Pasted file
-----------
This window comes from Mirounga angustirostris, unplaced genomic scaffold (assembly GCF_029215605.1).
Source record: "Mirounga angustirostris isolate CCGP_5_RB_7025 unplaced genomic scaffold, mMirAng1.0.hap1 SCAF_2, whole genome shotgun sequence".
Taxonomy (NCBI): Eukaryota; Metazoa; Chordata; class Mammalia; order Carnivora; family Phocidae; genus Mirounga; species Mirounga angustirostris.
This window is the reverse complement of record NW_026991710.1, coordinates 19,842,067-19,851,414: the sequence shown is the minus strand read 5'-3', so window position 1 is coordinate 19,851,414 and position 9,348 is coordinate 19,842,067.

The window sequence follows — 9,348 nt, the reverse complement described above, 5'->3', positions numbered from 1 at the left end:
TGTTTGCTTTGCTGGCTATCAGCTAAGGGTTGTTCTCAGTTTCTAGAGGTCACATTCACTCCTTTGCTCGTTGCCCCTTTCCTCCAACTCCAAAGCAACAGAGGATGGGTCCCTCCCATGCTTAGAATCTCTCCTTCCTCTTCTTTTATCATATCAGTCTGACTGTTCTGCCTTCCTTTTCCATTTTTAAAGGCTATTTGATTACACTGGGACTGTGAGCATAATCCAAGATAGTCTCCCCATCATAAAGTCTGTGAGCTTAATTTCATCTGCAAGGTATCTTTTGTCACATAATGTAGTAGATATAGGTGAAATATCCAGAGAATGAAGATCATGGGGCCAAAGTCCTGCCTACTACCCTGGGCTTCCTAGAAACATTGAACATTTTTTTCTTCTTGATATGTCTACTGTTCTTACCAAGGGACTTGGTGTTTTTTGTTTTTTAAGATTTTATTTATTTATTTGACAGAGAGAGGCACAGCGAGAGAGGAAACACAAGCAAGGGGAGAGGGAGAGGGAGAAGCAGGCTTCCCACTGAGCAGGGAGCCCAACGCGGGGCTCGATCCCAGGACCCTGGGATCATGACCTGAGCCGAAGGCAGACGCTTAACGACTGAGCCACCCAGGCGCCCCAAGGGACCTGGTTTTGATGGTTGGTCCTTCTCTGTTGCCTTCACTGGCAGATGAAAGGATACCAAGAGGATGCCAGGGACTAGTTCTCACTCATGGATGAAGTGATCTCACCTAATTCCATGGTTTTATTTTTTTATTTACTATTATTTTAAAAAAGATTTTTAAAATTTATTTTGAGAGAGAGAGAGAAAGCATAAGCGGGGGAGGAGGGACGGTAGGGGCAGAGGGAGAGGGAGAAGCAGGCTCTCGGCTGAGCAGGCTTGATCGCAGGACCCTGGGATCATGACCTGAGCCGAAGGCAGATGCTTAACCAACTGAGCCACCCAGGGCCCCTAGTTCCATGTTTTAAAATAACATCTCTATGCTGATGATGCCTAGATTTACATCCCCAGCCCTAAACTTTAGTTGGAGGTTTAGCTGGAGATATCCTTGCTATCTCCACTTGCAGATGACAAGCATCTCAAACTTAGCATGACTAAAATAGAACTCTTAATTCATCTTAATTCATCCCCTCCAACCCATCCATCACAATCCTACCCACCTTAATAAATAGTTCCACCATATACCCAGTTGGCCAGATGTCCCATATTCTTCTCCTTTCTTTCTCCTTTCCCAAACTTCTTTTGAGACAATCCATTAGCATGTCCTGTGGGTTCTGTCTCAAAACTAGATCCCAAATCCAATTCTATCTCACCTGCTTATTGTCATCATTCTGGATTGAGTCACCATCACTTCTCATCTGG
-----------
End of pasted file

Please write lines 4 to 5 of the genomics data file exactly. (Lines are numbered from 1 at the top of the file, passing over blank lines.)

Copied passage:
This window is the reverse complement of record NW_026991710.1, coordinates 19,842,067-19,851,414: the sequence shown is the minus strand read 5'-3', so window position 1 is coordinate 19,851,414 and position 9,348 is coordinate 19,842,067.

The window sequence follows — 9,348 nt, the reverse complement described above, 5'->3', positions numbered from 1 at the left end: